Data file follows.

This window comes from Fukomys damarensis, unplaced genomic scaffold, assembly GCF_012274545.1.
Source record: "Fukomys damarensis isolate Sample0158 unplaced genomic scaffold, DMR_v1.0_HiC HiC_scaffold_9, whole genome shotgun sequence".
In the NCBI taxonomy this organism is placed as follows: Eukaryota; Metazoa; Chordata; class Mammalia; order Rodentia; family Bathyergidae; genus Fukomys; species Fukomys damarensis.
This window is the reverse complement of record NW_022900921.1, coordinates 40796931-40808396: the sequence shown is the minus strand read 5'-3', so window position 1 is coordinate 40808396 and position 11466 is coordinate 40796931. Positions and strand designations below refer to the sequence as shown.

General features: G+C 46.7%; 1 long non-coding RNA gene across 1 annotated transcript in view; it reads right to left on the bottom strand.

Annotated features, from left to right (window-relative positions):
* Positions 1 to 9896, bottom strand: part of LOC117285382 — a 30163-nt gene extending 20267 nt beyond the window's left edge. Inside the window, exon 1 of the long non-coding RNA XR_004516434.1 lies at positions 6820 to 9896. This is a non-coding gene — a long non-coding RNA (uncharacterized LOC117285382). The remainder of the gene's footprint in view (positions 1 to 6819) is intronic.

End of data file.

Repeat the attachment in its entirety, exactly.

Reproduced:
This window comes from Fukomys damarensis, unplaced genomic scaffold, assembly GCF_012274545.1.
Source record: "Fukomys damarensis isolate Sample0158 unplaced genomic scaffold, DMR_v1.0_HiC HiC_scaffold_9, whole genome shotgun sequence".
In the NCBI taxonomy this organism is placed as follows: Eukaryota; Metazoa; Chordata; class Mammalia; order Rodentia; family Bathyergidae; genus Fukomys; species Fukomys damarensis.
This window is the reverse complement of record NW_022900921.1, coordinates 40796931-40808396: the sequence shown is the minus strand read 5'-3', so window position 1 is coordinate 40808396 and position 11466 is coordinate 40796931. Positions and strand designations below refer to the sequence as shown.

General features: G+C 46.7%; 1 long non-coding RNA gene across 1 annotated transcript in view; it reads right to left on the bottom strand.

Annotated features, from left to right (window-relative positions):
* Positions 1 to 9896, bottom strand: part of LOC117285382 — a 30163-nt gene extending 20267 nt beyond the window's left edge. Inside the window, exon 1 of the long non-coding RNA XR_004516434.1 lies at positions 6820 to 9896. This is a non-coding gene — a long non-coding RNA (uncharacterized LOC117285382). The remainder of the gene's footprint in view (positions 1 to 6819) is intronic.